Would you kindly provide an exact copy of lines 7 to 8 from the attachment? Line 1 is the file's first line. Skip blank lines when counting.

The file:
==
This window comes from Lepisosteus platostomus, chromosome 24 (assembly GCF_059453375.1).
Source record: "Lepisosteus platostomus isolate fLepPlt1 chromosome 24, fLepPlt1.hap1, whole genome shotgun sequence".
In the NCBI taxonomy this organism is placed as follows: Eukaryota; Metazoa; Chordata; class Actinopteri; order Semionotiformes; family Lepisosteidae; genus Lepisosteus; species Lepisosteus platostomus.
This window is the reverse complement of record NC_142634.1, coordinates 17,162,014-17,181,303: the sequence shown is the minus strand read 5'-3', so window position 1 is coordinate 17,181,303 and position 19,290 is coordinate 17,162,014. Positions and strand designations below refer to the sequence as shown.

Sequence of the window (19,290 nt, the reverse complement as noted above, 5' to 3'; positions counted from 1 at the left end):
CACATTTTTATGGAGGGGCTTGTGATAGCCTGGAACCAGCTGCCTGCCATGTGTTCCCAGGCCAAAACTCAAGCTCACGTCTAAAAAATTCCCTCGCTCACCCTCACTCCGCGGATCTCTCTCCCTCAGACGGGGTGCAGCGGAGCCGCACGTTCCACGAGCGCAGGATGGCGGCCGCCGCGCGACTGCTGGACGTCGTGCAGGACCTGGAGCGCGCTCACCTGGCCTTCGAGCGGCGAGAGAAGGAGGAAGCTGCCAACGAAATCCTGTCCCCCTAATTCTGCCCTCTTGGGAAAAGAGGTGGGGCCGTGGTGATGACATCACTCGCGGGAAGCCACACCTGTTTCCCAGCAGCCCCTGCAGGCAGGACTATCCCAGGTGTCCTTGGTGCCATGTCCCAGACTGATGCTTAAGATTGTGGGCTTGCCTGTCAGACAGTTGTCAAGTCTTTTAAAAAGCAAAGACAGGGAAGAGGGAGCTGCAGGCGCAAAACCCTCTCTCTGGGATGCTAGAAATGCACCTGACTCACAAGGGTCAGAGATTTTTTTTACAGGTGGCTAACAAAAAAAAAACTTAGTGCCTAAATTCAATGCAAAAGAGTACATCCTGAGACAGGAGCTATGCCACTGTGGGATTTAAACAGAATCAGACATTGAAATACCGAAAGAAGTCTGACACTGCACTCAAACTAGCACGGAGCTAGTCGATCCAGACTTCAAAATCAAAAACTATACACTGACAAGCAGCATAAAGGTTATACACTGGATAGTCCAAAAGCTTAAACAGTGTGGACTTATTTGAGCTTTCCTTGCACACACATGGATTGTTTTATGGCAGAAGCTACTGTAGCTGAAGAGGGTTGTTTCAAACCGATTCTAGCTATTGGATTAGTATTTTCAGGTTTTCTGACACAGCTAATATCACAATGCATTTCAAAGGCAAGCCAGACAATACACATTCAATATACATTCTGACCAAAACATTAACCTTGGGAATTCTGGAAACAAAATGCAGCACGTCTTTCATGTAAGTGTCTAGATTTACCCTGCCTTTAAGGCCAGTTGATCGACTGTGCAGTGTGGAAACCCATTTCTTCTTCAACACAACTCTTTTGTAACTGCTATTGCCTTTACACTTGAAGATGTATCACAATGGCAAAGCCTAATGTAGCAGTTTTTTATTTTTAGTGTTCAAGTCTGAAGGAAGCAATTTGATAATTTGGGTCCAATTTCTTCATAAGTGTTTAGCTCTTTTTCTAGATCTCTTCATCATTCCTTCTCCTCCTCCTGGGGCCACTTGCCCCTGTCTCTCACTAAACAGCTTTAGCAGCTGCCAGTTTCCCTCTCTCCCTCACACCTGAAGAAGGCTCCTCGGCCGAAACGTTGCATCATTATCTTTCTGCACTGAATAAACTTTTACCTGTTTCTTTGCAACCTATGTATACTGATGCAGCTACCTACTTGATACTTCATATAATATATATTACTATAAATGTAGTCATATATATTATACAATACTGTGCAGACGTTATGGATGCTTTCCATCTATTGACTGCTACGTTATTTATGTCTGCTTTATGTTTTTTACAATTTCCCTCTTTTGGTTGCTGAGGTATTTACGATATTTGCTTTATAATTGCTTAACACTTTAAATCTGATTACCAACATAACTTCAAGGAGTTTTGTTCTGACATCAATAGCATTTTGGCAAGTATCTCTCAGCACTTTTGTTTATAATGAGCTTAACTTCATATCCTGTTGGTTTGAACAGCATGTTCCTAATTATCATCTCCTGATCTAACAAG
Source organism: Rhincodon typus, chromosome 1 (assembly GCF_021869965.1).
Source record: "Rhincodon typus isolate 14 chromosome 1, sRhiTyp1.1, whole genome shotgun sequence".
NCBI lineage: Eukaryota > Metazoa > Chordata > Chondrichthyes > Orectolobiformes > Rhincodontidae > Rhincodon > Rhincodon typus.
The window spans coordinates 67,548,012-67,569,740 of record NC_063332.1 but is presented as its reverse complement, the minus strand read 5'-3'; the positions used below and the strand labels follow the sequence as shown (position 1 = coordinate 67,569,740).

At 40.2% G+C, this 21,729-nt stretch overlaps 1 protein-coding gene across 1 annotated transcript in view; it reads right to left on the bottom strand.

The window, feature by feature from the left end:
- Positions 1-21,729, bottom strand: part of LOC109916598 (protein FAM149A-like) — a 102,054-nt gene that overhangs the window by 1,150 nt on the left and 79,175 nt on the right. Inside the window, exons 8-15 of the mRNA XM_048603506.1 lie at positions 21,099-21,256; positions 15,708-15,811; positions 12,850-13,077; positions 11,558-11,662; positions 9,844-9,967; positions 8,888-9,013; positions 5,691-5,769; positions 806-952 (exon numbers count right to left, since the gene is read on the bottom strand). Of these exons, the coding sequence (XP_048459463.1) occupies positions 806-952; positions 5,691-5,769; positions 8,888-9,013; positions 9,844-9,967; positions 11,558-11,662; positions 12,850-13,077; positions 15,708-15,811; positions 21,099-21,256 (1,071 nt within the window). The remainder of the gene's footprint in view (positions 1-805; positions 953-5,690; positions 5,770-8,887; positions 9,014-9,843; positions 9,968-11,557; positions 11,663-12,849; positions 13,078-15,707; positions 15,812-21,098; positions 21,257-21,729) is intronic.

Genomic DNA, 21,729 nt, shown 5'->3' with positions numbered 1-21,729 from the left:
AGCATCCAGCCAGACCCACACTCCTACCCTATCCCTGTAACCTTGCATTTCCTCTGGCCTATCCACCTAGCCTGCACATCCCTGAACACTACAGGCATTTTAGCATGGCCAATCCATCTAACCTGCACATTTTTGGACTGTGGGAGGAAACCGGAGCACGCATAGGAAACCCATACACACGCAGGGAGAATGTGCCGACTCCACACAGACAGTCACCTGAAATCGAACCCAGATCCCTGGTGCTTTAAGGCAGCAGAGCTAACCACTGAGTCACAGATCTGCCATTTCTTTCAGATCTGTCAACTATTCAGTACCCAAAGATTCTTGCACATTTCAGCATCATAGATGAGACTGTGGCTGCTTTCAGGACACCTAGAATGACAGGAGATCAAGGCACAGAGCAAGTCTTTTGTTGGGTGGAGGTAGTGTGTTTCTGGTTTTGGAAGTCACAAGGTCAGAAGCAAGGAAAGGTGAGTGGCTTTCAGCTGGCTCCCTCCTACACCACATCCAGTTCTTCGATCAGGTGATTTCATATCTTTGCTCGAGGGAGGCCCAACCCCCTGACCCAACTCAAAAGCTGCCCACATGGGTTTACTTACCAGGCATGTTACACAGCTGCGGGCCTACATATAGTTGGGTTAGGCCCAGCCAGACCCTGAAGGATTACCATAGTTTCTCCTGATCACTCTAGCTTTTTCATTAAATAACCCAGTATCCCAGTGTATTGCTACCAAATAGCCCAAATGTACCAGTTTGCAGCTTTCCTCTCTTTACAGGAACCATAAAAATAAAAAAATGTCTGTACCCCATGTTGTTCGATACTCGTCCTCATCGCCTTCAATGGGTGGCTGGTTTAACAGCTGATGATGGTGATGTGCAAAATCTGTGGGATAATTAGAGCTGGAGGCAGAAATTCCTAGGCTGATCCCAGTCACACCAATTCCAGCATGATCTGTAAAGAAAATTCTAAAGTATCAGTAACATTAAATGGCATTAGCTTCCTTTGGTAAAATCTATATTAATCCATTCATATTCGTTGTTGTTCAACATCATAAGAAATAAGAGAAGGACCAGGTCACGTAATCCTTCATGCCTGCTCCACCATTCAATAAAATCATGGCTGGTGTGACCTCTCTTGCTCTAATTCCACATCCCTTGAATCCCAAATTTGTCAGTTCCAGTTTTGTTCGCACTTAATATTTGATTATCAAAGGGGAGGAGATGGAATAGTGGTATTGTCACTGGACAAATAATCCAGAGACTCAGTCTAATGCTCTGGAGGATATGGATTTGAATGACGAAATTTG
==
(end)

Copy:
Source organism: Rhincodon typus, chromosome 1 (assembly GCF_021869965.1).
Source record: "Rhincodon typus isolate 14 chromosome 1, sRhiTyp1.1, whole genome shotgun sequence".